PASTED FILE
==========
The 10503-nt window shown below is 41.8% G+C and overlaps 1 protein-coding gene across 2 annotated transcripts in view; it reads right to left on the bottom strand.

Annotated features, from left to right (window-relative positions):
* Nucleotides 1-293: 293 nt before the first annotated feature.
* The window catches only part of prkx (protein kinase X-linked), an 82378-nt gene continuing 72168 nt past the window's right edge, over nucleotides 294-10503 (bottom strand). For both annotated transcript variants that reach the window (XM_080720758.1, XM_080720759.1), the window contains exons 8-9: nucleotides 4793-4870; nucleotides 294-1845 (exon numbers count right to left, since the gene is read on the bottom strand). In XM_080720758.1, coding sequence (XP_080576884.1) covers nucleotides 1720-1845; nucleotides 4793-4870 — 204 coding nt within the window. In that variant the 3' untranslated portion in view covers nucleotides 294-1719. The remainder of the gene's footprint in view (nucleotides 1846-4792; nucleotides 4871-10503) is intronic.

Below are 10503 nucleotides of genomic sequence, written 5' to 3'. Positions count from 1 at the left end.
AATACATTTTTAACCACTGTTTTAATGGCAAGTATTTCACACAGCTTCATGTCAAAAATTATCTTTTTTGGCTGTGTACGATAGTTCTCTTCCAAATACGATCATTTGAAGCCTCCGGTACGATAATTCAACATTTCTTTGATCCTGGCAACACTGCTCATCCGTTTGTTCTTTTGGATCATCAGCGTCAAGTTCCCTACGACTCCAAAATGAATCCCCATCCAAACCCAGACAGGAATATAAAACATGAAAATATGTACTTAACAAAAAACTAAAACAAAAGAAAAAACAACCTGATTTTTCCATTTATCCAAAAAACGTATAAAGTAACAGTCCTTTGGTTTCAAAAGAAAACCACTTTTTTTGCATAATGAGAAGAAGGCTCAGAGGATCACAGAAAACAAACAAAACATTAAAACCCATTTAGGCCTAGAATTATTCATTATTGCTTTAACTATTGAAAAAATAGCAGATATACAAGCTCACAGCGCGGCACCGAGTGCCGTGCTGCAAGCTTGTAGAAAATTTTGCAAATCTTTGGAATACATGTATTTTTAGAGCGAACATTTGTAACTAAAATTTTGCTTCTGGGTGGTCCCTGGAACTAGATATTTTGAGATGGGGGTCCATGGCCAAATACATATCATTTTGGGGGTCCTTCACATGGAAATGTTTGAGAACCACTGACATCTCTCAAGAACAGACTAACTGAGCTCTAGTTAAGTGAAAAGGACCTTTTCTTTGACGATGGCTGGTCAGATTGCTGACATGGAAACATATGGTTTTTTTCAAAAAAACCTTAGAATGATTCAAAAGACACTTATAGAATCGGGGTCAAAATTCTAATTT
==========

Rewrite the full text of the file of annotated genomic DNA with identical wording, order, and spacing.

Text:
The 10503-nt window shown below is 41.8% G+C and overlaps 1 protein-coding gene across 2 annotated transcripts in view; it reads right to left on the bottom strand.

Annotated features, from left to right (window-relative positions):
* Nucleotides 1-293: 293 nt before the first annotated feature.
* The window catches only part of prkx (protein kinase X-linked), an 82378-nt gene continuing 72168 nt past the window's right edge, over nucleotides 294-10503 (bottom strand). For both annotated transcript variants that reach the window (XM_080720758.1, XM_080720759.1), the window contains exons 8-9: nucleotides 4793-4870; nucleotides 294-1845 (exon numbers count right to left, since the gene is read on the bottom strand). In XM_080720758.1, coding sequence (XP_080576884.1) covers nucleotides 1720-1845; nucleotides 4793-4870 — 204 coding nt within the window. In that variant the 3' untranslated portion in view covers nucleotides 294-1719. The remainder of the gene's footprint in view (nucleotides 1846-4792; nucleotides 4871-10503) is intronic.

Below are 10503 nucleotides of genomic sequence, written 5' to 3'. Positions count from 1 at the left end.
AATACATTTTTAACCACTGTTTTAATGGCAAGTATTTCACACAGCTTCATGTCAAAAATTATCTTTTTTGGCTGTGTACGATAGTTCTCTTCCAAATACGATCATTTGAAGCCTCCGGTACGATAATTCAACATTTCTTTGATCCTGGCAACACTGCTCATCCGTTTGTTCTTTTGGATCATCAGCGTCAAGTTCCCTACGACTCCAAAATGAATCCCCATCCAAACCCAGACAGGAATATAAAACATGAAAATATGTACTTAACAAAAAACTAAAACAAAAGAAAAAACAACCTGATTTTTCCATTTATCCAAAAAACGTATAAAGTAACAGTCCTTTGGTTTCAAAAGAAAACCACTTTTTTTGCATAATGAGAAGAAGGCTCAGAGGATCACAGAAAACAAACAAAACATTAAAACCCATTTAGGCCTAGAATTATTCATTATTGCTTTAACTATTGAAAAAATAGCAGATATACAAGCTCACAGCGCGGCACCGAGTGCCGTGCTGCAAGCTTGTAGAAAATTTTGCAAATCTTTGGAATACATGTATTTTTAGAGCGAACATTTGTAACTAAAATTTTGCTTCTGGGTGGTCCCTGGAACTAGATATTTTGAGATGGGGGTCCATGGCCAAATACATATCATTTTGGGGGTCCTTCACATGGAAATGTTTGAGAACCACTGACATCTCTCAAGAACAGACTAACTGAGCTCTAGTTAAGTGAAAAGGACCTTTTCTTTGACGATGGCTGGTCAGATTGCTGACATGGAAACATATGGTTTTTTTCAAAAAAACCTTAGAATGATTCAAAAGACACTTATAGAATCGGGGTCAAAATTCTAATTT